For months, one prominent Republican has been raising questions about whether New Jersey Gov. Chris Christie has enough experience to make him ready to be president of the United States. As GOP voters await Christie’s decision on a 2012 bid for the White House, the critique is particularly poignant, given the Republican who has made it: Chris Christie.

“There has never been a day where I’ve felt like I’m over my head, I don’t know what to do, I’m lost,” Christie told the conservative magazine National Review in an interview in February. “I don’t know whether I’d feel the same way if I walked into the Oval Office a year and a half from now.”

A few months later, in an interview with CNN, he said: “I wouldn’t want to say, ‘I know I can win, I hope I’m ready.’ I’d rather say, ‘I know I’m ready, I hope I can win.’ ”

Despite his earlier misgivings, Christie is considering a run, responding to a strong push from party activists and donors to reverse himself.

If he changes his mind, party strategists say, Christie would face a series of logistical and political challenges, from raising millions of dollars to building an effective national campaign operation. But the biggest hurdle may be Christie’s own pronouncements about a potential run. Over the past year, he has repeatedly worried aloud about whether he is sufficiently prepared for the presidency.

“I think he knows himself, and he knows he’s not ready,” said John Avlon, who advised former New York mayor Rudolph W. Giuliani’s 2008 campaign and now helps advise a nonpartisan group called No Labels. But Avlon suggested that not being ready may not be Christie’s only consideration. “Do you go if maybe it’s your time, but you’re not ready?” he said.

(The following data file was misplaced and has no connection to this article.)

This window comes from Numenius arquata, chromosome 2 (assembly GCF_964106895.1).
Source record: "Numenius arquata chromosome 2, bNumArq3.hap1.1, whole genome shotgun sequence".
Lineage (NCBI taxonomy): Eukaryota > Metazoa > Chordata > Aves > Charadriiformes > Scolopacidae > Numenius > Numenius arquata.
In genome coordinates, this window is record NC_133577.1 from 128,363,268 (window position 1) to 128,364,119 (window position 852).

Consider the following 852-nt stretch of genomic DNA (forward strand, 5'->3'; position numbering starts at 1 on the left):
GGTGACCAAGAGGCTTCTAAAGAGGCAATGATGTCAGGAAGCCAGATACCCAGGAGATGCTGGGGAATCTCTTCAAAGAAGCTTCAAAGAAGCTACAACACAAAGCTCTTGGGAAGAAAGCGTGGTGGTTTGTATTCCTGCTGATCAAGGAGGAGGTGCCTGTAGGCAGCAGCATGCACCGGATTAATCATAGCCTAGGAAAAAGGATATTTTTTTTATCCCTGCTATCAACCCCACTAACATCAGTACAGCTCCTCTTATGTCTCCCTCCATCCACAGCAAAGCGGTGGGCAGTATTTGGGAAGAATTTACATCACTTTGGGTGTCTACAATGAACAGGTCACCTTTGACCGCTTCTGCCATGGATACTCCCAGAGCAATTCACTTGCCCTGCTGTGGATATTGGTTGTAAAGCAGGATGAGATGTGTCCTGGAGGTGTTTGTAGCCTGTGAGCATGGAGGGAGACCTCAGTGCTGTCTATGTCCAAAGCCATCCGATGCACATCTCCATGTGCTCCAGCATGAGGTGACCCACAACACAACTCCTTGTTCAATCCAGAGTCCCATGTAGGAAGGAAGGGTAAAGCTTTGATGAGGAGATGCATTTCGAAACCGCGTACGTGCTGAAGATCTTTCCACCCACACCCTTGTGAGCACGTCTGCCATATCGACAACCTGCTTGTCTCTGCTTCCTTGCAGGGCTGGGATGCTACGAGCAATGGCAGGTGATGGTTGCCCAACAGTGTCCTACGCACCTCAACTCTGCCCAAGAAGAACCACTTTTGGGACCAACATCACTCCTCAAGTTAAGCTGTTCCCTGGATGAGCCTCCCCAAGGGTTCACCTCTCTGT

Christie aides would not comment publicly Monday on the governor’s thinking, and operatives in Iowa and New Hampshire said the governor’s team is not yet making moves to start building a campaign apparatus in those states.

“A compelling figure like Governor Christie could make a big impact,” said Mike Dennehy, who directed Sen. John McCain’s 2000 and 2008 campaigns in the Granite State. “There is a sizable portion of elected officials and activists who have yet to sign on with a candidate, but the time to influence them is rapidly closing, because it doesn’t happen overnight.”

But others say there is no clear path to the nomination for Christie. While he is conservative on many issues, his more moderate views on illegal immigration and gun control could hurt him among tea party conservatives.

Those factors could make it harder for Christie to win in Iowa and South Carolina, two key early states dominated by tea party members and evangelicals. In New Hampshire, he would face the challenge of former Massachusetts governor Mitt Romney, who is well known there and relatively popular.

“The harder part for me is to figure out how he is going to win a state,” said Ed Rollins, a veteran Republican strategist who stepped down earlier this year after having advised the presidential campaign of Rep. Michele Bachmann (Minn.). “If you don’t play well in the early states, it’s pretty hard to make the jump to Florida.”

But Christie seems more focused on another question: Could he do the job right now?

The musings of the typically confident Christie have raised doubts among Republicans who say that running for president requires a level of certainty Christie has not yet exhibited.

“I think you can get past the comments themselves,” said Matt Latimer, who was a speechwriter for President George W. Bush. “But if he really means what he said, that’s a real problem. You shouldn’t run for president unless you are absolutely 100 percent committed to doing it, and he’s given no indication that he is.”

Staff writer Chris Cillizza contributed to this report.